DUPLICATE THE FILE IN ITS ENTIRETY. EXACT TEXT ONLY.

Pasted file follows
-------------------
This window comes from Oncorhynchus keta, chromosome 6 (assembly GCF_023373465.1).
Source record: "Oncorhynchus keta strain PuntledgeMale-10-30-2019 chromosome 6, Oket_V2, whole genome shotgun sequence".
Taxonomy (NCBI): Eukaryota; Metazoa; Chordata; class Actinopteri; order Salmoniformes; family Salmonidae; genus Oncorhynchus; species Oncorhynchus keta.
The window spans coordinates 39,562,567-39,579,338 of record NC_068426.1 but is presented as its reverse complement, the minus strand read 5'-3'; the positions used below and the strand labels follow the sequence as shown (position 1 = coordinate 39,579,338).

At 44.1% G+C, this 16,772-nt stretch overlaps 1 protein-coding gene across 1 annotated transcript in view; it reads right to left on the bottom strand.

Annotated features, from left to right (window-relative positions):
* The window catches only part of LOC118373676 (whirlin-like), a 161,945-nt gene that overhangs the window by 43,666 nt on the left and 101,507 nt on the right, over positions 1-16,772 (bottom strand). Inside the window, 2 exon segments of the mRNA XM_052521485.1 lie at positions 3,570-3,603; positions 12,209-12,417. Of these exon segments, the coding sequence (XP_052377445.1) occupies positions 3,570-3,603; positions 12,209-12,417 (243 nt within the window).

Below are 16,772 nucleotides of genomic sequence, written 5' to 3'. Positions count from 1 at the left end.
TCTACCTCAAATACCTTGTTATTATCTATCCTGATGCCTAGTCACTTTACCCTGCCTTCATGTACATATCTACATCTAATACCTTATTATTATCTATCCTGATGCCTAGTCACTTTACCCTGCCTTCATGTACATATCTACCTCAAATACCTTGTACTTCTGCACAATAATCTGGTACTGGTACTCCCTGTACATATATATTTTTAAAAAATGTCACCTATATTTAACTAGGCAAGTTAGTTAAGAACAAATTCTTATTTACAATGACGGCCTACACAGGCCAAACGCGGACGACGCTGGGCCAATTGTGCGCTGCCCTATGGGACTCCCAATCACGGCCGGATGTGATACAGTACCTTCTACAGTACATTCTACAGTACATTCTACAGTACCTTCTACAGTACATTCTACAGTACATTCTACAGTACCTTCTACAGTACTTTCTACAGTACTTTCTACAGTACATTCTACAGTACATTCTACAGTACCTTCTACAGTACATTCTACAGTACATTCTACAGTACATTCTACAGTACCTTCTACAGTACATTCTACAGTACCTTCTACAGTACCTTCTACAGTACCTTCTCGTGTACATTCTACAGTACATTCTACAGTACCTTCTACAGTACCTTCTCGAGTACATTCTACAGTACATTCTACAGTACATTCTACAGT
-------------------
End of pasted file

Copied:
This window comes from Oncorhynchus keta, chromosome 6 (assembly GCF_023373465.1).
Source record: "Oncorhynchus keta strain PuntledgeMale-10-30-2019 chromosome 6, Oket_V2, whole genome shotgun sequence".
Taxonomy (NCBI): Eukaryota; Metazoa; Chordata; class Actinopteri; order Salmoniformes; family Salmonidae; genus Oncorhynchus; species Oncorhynchus keta.
The window spans coordinates 39,562,567-39,579,338 of record NC_068426.1 but is presented as its reverse complement, the minus strand read 5'-3'; the positions used below and the strand labels follow the sequence as shown (position 1 = coordinate 39,579,338).

At 44.1% G+C, this 16,772-nt stretch overlaps 1 protein-coding gene across 1 annotated transcript in view; it reads right to left on the bottom strand.

Annotated features, from left to right (window-relative positions):
* The window catches only part of LOC118373676 (whirlin-like), a 161,945-nt gene that overhangs the window by 43,666 nt on the left and 101,507 nt on the right, over positions 1-16,772 (bottom strand). Inside the window, 2 exon segments of the mRNA XM_052521485.1 lie at positions 3,570-3,603; positions 12,209-12,417. Of these exon segments, the coding sequence (XP_052377445.1) occupies positions 3,570-3,603; positions 12,209-12,417 (243 nt within the window).

Below are 16,772 nucleotides of genomic sequence, written 5' to 3'. Positions count from 1 at the left end.
TCTACCTCAAATACCTTGTTATTATCTATCCTGATGCCTAGTCACTTTACCCTGCCTTCATGTACATATCTACATCTAATACCTTATTATTATCTATCCTGATGCCTAGTCACTTTACCCTGCCTTCATGTACATATCTACCTCAAATACCTTGTACTTCTGCACAATAATCTGGTACTGGTACTCCCTGTACATATATATTTTTAAAAAATGTCACCTATATTTAACTAGGCAAGTTAGTTAAGAACAAATTCTTATTTACAATGACGGCCTACACAGGCCAAACGCGGACGACGCTGGGCCAATTGTGCGCTGCCCTATGGGACTCCCAATCACGGCCGGATGTGATACAGTACCTTCTACAGTACATTCTACAGTACATTCTACAGTACCTTCTACAGTACATTCTACAGTACATTCTACAGTACCTTCTACAGTACTTTCTACAGTACTTTCTACAGTACATTCTACAGTACATTCTACAGTACCTTCTACAGTACATTCTACAGTACATTCTACAGTACATTCTACAGTACCTTCTACAGTACATTCTACAGTACCTTCTACAGTACCTTCTACAGTACCTTCTCGTGTACATTCTACAGTACATTCTACAGTACCTTCTACAGTACCTTCTCGAGTACATTCTACAGTACATTCTACAGTACATTCTACAGT